18. Overcoming obstacles: collaboration for change.

    PubMed

    Funnell, M M

    2004-10-01

    Effective diabetes care requires a partnership between prepared, proactive practice teams and informed, activated patients. Diabetes education helps to overcome many of the barriers to effective self-management by enabling people with diabetes to make informed decisions about their day-to-day self-care. Both psychosocial and health outcomes have been improved through a variety of training programmes; however, education must be coupled with ongoing self-management support if these benefits are to be sustained. The principal goal of diabetes education has undergone a major shift over the past few years--evolving from primarily didactic interventions, focused on encouraging patients to adhere to the prescribed therapy, towards more interactive learning that supports people in making informed, self-directed decisions.

  19. Steric hindrances create a discrete linear Dy4 complex exhibiting SMM behaviour.

    PubMed

    Lin, Shuang-Yan; Zhao, Lang; Ke, Hongshan; Guo, Yun-Nan; Tang, Jinkui; Guo, Yang; Dou, Jianmin

    2012-03-21

    Two linear tetranuclear lanthanide complexes of general formula [Ln(4)(L)(2)(C(6)H(5)COO)(12)(MeOH)(4)], where HL = 2,6-bis((furan-2-ylmethylimino)methyl)-4-methylphenol, () and Ln(III) = Dy(III) (1) and Gd(III) (2), have been synthesized and characterized. The crystal structural analysis demonstrates that two Schiff-base ligands inhibit the growth of benzoate bridged 1D chains, leading to the isolation of discrete tetranuclear complexes due to their steric hindrances. Every Ln(III) ion is coordinated by eight donor atoms in a distorted bicapped trigonal-prismatic arrangement. Alternating current (ac) susceptibility measurements of complex 1 reveal a frequency- and temperature-dependent out-of-phase signal under zero dc field, typical of single-molecule magnet (SMM) behaviour with an anisotropic barrier Δ(eff) = 17.2 K.

  20. Overcoming recruitment barriers revealed high readiness to participate and low dropout rate among people with schizophrenia in a randomized controlled trial testing the effect of a Guided Self-Determination intervention

    PubMed Central

    2014-01-01

    Background Recruitment is one of the most serious challenges in performing randomized controlled trials. Often clinical trials with participants diagnosed with schizophrenia are terminated prematurely because of recruitment challenges resulting in a considerable waste of resources in the form of time, funding, and the participants’ efforts. Dropout rates in schizophrenia trials are also high. Recruitment challenges are often due to patients not wanting to participate in research but can also be due to clinicians’ concerns regarding individuals diagnosed with schizophrenia as participants in research. This paper reports how overcoming recruitment challenges not related to patients revealed high readiness to take part and low dropout rates in a one year long randomized controlled trial testing Guided Self-Determination (GSD) among outpatients with schizophrenia receiving treatment in Assertive Outreach Teams in the northern part of Denmark. Methods GSD is a shared decision-making and mutual problem-solving method using reflection sheets, which was developed in diabetes care and adjusted for this study and utilized by patients with schizophrenia. Descriptive data on strategies to overcome recruitment challenges were derived from notes and observations made during the randomized controlled trial testing of GSD in six outpatient teams. Results Three types of recruitment challenges not related to patients were identified and met during the trial: 1) organizational challenges, 2) challenges with finding eligible participants and 3) challenges with having professionals invite patients to participate. These challenges were overcome through: 1) extension of time, 2) expansion of the clinical recruitment area and 3) encouragement of professionals to invite patients to the study. Through overcoming these challenges, we identified a remarkably high patient-readiness to take part (101 of 120 asked accepted) and a low dropout rate (8%). Conclusion Distinction between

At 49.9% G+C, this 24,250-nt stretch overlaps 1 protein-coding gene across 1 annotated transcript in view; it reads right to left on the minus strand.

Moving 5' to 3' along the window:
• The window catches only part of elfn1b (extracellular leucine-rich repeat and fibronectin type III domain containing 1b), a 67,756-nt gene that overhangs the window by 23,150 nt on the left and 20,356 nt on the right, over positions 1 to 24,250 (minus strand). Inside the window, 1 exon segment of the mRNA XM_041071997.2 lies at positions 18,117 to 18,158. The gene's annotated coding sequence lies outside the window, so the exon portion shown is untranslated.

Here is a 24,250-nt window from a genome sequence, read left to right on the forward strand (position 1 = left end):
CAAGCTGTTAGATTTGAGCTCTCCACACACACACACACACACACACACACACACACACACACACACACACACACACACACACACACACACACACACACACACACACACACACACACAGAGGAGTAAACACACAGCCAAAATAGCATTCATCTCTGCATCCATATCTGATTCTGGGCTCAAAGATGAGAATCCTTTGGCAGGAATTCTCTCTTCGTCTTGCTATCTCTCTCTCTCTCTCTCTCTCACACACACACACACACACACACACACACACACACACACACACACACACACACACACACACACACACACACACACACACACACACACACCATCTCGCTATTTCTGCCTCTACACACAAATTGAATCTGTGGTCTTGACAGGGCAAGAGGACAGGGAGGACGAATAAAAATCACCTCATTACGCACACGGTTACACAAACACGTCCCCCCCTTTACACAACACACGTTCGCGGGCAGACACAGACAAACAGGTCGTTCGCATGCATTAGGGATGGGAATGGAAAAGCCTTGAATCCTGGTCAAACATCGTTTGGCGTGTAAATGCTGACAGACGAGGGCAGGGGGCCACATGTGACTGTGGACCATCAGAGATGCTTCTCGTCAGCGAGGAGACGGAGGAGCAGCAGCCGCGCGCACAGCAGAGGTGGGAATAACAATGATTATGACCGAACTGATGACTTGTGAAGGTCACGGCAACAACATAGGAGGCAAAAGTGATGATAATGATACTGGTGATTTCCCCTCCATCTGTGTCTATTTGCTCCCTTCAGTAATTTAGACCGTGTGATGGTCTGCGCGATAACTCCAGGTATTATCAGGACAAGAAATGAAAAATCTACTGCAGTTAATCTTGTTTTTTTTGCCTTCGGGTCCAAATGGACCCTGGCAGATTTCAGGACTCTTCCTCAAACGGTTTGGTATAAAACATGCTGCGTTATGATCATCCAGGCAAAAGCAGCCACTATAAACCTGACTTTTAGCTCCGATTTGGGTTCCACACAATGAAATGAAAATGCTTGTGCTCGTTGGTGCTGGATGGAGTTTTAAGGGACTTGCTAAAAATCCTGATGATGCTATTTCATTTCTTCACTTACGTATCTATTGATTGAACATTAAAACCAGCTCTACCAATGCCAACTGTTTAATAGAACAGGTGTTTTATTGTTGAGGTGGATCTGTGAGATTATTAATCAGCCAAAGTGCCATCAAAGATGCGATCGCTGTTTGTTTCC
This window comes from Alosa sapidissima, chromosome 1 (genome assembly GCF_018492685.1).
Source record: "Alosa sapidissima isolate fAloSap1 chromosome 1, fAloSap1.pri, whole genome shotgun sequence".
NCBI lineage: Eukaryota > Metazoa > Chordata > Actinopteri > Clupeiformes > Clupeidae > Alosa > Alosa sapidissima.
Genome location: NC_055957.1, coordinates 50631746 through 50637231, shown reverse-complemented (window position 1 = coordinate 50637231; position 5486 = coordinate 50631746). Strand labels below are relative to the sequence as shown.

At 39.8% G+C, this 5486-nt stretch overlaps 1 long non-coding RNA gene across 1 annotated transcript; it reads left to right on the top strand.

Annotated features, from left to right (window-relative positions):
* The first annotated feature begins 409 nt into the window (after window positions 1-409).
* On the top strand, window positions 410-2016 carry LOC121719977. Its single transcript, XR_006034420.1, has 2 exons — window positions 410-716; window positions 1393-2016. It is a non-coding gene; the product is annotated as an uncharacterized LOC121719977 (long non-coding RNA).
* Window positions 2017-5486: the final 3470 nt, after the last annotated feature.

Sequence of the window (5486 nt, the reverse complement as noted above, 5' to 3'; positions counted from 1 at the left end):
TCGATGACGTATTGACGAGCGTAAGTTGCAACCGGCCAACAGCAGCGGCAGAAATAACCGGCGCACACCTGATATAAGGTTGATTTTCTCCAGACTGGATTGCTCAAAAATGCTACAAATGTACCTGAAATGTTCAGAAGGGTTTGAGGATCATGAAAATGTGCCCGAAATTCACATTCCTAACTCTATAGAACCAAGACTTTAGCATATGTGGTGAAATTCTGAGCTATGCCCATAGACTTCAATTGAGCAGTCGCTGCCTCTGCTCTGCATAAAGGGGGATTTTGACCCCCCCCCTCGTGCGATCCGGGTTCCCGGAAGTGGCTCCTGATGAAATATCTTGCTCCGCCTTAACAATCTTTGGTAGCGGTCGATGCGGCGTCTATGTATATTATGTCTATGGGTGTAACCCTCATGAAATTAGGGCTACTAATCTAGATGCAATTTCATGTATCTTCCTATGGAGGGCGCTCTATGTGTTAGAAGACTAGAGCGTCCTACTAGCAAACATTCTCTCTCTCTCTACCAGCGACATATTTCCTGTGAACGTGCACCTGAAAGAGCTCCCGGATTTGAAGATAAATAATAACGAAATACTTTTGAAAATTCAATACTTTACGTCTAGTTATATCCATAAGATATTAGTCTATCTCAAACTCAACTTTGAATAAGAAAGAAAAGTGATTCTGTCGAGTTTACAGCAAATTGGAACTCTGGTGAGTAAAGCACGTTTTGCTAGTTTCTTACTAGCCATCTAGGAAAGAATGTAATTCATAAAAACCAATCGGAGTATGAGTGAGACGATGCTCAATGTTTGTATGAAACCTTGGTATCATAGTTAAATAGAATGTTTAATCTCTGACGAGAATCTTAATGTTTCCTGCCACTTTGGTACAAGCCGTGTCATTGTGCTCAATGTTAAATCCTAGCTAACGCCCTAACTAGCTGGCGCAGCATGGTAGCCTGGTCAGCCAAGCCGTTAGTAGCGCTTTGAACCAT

1. Computational design of faster rotating second-generation light-driven molecular motors by control of steric effects.

    PubMed

    Oruganti, Baswanth; Fang, Changfeng; Durbeej, Bo

    2015-09-07

    We report a systematic computational investigation of the possibility to accelerate the rate-limiting thermal isomerizations of the rotary cycles of synthetic light-driven overcrowded alkene-based molecular motors through modulation of steric interactions. Choosing as a reference system a second-generation motor known to accomplish rotary motion in the MHz regime and using density functional theory methods, we propose a three-step mechanism for the thermal isomerizations of this motor and show that variation of the steric bulkiness of the substituent at the stereocenter can reduce the (already small) free-energy barrier of the rate-determining step by a further 15-17 kJ mol(-1). This finding holds promise for future motors of this kind to reach beyond the MHz regime. Furthermore, we demonstrate and explain why one particular step is kinetically favored by decreasing and another step is kinetically favored by increasing the steric bulkiness of this substituent, and identify a possible back reaction capable of impeding the rotary rate.